Drug company Mylan disclosed in a regulatory filing this week that it has reached a $30 million agreement-in-principle to resolve the Securities and Exchange Commission’s investigation alleging securities violations for disclosures surrounding its popular EpiPen.
In a July 29 filing, Mylan said it first received document requests in October 2016 from the SEC’s Division of Enforcement “seeking communications with the Centers for Medicare and Medicaid Services and documents concerning Mylan products sold and related to the Medicaid Drug Rebate Program (MDRP), and any related complaint.” Mylan then received a follow-up letter from the SEC in November 2016 seeking information on, and public disclosures regarding, its previously disclosed settlement with the Department of Justice and its classification of the EpiPen under the MDRP.
In August 2017, Mylan and Mylan Specialty reached a $465 million settlement with the Department of Justice to resolve claims that they violated the False Claims Act by knowingly misclassifying EpiPen as a generic drug to avoid paying rebates owed primarily to Medicaid. According to the Department of Justice, between 2010 and 2016, Mylan increased the price of the EpiPen by approximately 400 percent, and yet paid only a fixed 13 percent rebate to Medicaid during the same period.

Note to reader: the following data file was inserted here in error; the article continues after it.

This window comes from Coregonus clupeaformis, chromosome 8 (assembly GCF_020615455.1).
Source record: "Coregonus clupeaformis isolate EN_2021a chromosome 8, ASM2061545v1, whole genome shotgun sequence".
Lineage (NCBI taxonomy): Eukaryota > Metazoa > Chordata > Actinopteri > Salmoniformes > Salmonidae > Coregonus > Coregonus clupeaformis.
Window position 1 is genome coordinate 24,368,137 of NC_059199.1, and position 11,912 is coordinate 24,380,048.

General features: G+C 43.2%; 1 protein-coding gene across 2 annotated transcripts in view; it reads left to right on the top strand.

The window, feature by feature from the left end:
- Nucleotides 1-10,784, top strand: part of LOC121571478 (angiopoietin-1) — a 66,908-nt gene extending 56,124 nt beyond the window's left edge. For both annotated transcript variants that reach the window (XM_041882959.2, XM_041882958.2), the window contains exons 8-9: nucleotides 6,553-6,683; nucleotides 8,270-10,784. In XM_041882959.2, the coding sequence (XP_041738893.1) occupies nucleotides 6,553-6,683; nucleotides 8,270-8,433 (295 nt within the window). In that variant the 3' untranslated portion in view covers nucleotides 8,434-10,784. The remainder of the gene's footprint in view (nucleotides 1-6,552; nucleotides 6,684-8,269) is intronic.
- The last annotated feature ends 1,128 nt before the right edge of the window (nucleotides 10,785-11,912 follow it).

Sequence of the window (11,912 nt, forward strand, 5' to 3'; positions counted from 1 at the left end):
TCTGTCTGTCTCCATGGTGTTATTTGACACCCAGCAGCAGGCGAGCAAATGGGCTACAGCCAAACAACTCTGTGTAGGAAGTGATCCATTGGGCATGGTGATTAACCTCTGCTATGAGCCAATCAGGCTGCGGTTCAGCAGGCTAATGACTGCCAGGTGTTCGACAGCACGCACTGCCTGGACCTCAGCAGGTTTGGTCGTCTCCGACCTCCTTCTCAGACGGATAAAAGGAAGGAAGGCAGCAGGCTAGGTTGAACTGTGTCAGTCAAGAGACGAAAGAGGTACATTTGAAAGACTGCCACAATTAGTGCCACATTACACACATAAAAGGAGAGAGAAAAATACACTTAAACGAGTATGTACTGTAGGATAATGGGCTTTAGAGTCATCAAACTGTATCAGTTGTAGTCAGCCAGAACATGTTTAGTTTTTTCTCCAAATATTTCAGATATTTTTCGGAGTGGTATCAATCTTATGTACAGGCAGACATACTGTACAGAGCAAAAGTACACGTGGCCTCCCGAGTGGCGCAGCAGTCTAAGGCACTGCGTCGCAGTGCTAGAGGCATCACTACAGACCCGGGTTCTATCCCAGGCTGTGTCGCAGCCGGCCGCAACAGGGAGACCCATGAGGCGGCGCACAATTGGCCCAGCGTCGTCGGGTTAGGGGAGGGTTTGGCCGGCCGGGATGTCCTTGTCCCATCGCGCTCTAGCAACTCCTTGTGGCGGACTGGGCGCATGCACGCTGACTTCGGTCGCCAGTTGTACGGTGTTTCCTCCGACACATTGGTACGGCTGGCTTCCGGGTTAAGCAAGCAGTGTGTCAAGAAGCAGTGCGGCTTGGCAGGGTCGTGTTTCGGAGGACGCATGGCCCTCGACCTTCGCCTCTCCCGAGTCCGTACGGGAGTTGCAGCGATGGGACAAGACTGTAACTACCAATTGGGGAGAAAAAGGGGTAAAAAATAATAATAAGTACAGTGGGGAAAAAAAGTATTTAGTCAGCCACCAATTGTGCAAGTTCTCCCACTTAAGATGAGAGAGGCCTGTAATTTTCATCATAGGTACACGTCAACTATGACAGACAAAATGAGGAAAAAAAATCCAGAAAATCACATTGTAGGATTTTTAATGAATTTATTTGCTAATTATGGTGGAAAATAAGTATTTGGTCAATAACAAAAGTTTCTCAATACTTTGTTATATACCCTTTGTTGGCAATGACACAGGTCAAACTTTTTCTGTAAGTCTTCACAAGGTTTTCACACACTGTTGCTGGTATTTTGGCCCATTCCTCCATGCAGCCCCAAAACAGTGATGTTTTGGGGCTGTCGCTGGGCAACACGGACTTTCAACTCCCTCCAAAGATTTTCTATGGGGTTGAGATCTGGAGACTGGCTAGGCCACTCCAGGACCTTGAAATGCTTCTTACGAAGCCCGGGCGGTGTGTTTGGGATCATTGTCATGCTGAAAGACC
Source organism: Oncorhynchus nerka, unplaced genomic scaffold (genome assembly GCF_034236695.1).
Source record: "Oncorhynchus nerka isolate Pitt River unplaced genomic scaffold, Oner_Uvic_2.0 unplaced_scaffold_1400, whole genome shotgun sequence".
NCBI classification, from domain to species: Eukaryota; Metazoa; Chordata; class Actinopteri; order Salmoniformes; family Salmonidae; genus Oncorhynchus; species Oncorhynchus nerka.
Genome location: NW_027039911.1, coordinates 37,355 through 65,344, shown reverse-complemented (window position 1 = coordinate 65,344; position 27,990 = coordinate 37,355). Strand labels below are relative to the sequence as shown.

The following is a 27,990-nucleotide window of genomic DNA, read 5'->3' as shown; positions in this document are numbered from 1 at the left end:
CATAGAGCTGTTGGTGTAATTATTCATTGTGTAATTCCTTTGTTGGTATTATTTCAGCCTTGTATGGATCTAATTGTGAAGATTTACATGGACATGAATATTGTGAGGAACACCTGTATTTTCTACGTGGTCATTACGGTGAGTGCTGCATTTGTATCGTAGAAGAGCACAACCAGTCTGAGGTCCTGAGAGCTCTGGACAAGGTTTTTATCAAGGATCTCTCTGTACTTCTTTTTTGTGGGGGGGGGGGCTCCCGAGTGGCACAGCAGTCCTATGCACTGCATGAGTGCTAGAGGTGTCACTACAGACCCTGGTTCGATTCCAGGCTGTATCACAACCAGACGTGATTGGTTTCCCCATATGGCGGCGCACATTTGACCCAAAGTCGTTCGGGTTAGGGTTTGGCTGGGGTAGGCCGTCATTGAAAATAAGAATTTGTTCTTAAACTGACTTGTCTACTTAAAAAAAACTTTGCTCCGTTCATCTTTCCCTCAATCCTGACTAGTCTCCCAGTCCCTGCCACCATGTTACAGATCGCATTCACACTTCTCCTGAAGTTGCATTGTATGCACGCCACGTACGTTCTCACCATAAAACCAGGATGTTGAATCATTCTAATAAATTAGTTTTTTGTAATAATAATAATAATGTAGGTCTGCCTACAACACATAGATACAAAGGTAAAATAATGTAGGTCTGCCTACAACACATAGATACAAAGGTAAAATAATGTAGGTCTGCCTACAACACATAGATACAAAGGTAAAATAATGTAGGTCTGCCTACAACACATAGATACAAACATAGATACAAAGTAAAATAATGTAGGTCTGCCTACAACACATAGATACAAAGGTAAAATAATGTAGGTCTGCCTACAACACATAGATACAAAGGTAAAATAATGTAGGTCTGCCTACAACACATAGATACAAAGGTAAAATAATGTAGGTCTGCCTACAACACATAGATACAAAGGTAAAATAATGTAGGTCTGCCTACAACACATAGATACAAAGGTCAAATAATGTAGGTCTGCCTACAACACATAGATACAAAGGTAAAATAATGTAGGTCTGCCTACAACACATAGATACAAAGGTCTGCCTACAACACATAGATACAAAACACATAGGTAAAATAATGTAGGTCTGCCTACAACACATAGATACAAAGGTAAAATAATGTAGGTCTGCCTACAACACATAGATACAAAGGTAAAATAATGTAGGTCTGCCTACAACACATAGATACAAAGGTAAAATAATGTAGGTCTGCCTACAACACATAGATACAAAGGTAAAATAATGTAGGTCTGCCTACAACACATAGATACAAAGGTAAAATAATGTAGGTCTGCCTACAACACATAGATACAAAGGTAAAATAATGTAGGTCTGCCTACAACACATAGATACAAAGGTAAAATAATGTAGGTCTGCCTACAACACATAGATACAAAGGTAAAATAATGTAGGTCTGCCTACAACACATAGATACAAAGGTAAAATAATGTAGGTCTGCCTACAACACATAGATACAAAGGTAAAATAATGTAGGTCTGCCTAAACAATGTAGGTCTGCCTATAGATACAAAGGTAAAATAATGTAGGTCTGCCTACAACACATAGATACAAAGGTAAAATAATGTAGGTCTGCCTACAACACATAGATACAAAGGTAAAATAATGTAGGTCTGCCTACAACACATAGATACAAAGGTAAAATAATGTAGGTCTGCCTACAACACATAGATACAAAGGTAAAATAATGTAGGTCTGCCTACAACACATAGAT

“Following recent discussions, the company reached an agreement-in-principle that it violated Sections 17(a)(2) and Sections 17(a)(3) of the Securities Act of 1933 and the reporting, books and records, and internal controls provisions of the Securities and Exchange Act of 1934,” Mylan said in this week’s filing.
Under the settlement, Mylan said it would “neither admit nor deny the allegations.” The agreement-in-principle is still subject to approval by the SEC.
Mylan further announced the retirement of CEO Heather Bresch, who in 2016 was lambasted by Congress during a four-hour Congressional hearing regarding the EpiPen’s steep price increases.
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